Several countries have celebratory customs to signal the end of summer. In Ancient Ireland, the end of summer was heralded by dancing and lighting bonfires for the pagan god Lugh; in a bygone time in Latvia, the occasion was marked by the festival of Mikeli, the one day men would propose marriage to the local women.
The end of summertime in modern Britain is pretty similar. There is dancing, if only by football agents who have seen their client secure a seven-figure transfer; there are also bonfires, piled high with replica shirts that carry the name of the hero who became a villain with the swish of a pen. Grown men with sweaty brows and wispy facial hair three-months-old congregate around a solitary television camera in the dark -- light is too traumatic for any of them -- while those who remain indoors stare at moving images, smartphones and the colour yellow.
Rejoice, summer is over and the transfer window is shut. For most clubs, given their furious negotiations on the final day, it is as if it never opened.
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There is a cult-like aspect to the transfer window. Broadly speaking, there is the purpose to it all: transfers should either improve the squad, maintain financial stability or both. But as the days and weeks move on without as much as a waving hand from a tinted car window, all reasoning is forgotten and nobody remembers what transfers should stand for. Instead, an obsession manifests, the message is lost and any transfer will do to satiate the desires of the ravenous masses.
And just like that, normality is restored, as if by magic. What it leaves the footballing world with is a slow lift from the haze of hysteria, its eyes still bleared from the whirlwind. Realisation begins, however slowly, that this player is not the worst ever signed by the club and that player is not the best, either. Hearts slow, heads cool -- how it is needed after the preceding two months.
Now is the time to assess. Now is the time to step back and view the overall picture. Liverpool's transfer window twisted and turned more than Luis Suarez against a Conference defender; his name, for now, is allowed to be uttered as he remains at Anfield whether he likes it or not. Of the eight new arrivals, it is Suarez's non-departure that will be regarded as of paramount importance.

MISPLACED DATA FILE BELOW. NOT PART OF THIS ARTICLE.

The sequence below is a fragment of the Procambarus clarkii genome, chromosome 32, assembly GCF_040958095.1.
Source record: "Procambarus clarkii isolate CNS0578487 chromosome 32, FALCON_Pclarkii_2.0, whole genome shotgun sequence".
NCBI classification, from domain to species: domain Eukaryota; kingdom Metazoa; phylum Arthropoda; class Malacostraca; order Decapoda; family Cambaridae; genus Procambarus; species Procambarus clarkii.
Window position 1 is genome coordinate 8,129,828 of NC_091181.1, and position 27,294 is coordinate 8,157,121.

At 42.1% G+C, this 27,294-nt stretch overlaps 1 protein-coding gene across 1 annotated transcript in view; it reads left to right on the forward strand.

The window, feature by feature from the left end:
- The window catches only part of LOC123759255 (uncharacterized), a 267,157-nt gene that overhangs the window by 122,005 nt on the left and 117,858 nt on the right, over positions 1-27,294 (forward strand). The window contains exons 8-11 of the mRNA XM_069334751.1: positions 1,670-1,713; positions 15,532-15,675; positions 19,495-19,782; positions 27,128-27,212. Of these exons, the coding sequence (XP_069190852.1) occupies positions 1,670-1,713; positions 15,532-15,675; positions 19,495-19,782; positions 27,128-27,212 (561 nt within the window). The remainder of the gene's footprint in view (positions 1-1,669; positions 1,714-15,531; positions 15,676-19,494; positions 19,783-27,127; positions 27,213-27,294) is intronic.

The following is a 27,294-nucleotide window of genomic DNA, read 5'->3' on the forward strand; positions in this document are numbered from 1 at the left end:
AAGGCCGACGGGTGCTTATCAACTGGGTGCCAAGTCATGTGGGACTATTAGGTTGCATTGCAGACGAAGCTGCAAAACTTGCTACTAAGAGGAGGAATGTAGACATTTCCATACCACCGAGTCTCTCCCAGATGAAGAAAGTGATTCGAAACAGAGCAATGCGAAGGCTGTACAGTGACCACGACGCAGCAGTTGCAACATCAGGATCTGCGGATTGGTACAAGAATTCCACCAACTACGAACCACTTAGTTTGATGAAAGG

It began with diligence, intelligence and a nod towards pragmatism. A goalkeeper, a central defender and two attack-minded players were the beginning of a Liverpool not yet seen in the transfer market, one of sagacity, one that would no longer allow their collective transfer trousers to fall around their ankles.
But then nothing happened. Nothing happened other than Suarez talking -- in Spanish, naturally, and without the club's permission. Liverpool tried to sign Henrikh Mkhitaryan, but the Armenian chose Borussia Dortmund while Suarez talked some more. They tried to tempt Diego Costa from Atletico Madrid, but he opted to sign a new contract at the Vicente Calderon, and still Suarez talked. Willian was target number three in that attacking midfield role, the big-name signing to get supporters salivating, but he is now a Chelsea player; Suarez, by now, had ceased talking but the silence was just as disconcerting.
Liverpool had gone from lauded to laughable once more; from potentially possessing one of the league's strongest, most exciting squads to being sans Suarez and without anybody to replace him.
Expectation was the main problem. The early progress with Simon Mignolet, Kolo Toure, Iago Aspas and Luis Alberto failed as a reminder as to how the transfer window works; few clubs, particularly those without the allure of Champions League football, get exactly what they wish for straight away. All deals were expected to be completed by the opening day of the season at the latest, Mkhitaryan the club's new shirt-shifter and Suarez jetskiing on the River Mersey.
That did not happen and panic, disappointment and anger began once more. It did not help, of course, that the club insisted on informing the press of their confidence in completing deals for Mkhitaryan, Costa and Willian; with each rejection, one hopes a further tightening of the gag come January. It isn't done until it is done -- a mindset that works both ways after Liverpool's late flurry of deals including Mamadou Sakho, Tiago Illori and Victor Moses.
So after all the happiness and sadness and moral indignation and pleas for patience and the anger and the apathy and the buy him and the sell him and the Yanks Out and the Yanks In and the embarrassment and the pride and the 'this is awful' and the 'this is great' and the 'shut up' and the 'no, you shut up' and the endless tweets of exclamation marks and pictures of Bill Shankly, one question remains: